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State DOE to close some schools as lava approaches Pahoa


The state Department of Education says it is closing some schools this week as the Kilauea lava flow approaches Pahoa.

Officials said Monday night that the pace of the flow has accelerated the implementation of DOE’s contingency plans, which will affect about 1,700 students and 300 employees starting this week.

Keonepoko Elementary School, which is potentially in the path of the lava flow, will close Wednesday indefinitely.

The Wednesday closure will allow school and DOE personnel time to complete administrative work in preparation of the new facility to receive students, school officials said.

The work will also include moving the school, furniture and equipment to the Keonepoko North facility at Keaau High School from Wednesday through Friday.

On Thursday, there also will be no school for students at Pahoa High & Intermediate, Pahoa Elementary, Keaau High and Keaau Middle to allow administrators, faculty & staff from those schools to help with administrative work and prepare for the transition of students affected by the move, officials said.

According to the DOE’s plans:

>> About 850 Pahoa students who reside north of the flow — Orchidland, Ainaloa, Hawaiian Paradise Park — are moving to the Keaau complex.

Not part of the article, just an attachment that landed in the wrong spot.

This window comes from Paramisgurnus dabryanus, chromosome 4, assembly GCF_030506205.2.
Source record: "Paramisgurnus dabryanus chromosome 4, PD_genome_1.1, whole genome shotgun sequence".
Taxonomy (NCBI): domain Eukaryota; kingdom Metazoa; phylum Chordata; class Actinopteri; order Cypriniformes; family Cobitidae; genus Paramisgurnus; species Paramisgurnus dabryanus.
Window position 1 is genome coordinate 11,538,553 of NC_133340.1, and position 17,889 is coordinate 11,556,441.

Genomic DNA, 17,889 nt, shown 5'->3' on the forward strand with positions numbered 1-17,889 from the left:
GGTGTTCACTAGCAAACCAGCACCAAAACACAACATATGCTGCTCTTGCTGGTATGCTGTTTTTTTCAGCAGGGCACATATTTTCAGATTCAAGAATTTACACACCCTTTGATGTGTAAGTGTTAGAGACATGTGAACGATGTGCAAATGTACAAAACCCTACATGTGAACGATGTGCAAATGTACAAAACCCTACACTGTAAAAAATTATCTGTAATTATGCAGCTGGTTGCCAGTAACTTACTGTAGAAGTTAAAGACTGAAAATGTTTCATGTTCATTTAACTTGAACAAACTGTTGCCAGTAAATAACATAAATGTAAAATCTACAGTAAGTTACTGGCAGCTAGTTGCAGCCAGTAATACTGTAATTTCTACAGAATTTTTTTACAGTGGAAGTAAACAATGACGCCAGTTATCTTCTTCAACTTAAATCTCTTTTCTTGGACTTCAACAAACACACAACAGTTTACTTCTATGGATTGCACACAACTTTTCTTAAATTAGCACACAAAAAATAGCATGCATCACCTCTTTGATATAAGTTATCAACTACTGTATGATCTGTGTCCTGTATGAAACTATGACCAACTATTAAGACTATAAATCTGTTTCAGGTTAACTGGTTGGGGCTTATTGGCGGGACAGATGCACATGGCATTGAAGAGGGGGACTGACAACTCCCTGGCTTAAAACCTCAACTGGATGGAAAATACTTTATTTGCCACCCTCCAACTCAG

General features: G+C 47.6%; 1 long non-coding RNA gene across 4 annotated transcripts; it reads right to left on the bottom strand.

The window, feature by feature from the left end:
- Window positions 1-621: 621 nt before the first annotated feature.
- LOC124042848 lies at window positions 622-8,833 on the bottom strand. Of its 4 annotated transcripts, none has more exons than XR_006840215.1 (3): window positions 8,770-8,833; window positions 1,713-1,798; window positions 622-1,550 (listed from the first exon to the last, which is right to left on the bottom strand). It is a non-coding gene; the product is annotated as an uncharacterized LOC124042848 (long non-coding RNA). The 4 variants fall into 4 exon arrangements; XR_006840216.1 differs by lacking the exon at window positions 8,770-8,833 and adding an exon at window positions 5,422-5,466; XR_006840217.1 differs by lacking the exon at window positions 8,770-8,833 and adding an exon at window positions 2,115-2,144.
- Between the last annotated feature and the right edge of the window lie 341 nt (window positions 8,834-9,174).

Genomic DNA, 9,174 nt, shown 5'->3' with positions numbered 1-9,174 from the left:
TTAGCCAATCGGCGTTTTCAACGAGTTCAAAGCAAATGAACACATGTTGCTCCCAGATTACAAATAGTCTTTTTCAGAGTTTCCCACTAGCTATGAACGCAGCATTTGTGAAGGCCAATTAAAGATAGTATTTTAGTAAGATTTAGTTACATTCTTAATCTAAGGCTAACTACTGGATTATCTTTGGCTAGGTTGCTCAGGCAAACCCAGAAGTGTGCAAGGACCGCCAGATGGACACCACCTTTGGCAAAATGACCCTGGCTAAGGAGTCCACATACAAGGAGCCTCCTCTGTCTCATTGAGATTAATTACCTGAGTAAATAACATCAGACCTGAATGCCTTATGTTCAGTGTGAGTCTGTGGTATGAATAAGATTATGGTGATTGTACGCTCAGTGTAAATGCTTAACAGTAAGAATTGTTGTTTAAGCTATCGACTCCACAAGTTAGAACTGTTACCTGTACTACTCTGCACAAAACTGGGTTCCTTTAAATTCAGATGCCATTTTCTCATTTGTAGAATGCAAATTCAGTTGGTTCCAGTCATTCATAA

>> About 850 students who reside south of the flow — Hawaiian Beaches, Hawaiian Shores, Nanawale, Leilani, Kalapana and Pahoa — will attend Pahoa High & Intermediate or Pahoa Elementary and report to school on Nov. 10.

>> The Pahoa secondary students moving to Keaau complex will report to their new campuses at Keaau High and Keaau Middle on Nov. 7.

>> Keonepoko and Pahoa Elementary students who are moving will report to their new school at Keonepoko North on Nov. 10.

DOE?officials said that the students who remain at Pahoa High & Intermediate, and Pahoa Elementary will report to school on Nov. 10. Students who are enrolled at Keaau High and Keaau Middle will return to school on Nov. 10.

They said DOE teams have been working with the community to build a temporary school to be named “Keonepoko North” for elementary students at Keaau High’s parking lot, accommodating at least 17 classrooms.

Keonepoko and Pahoa High School will remain as election polling sites for the General Election on Nov. 4, officials said.

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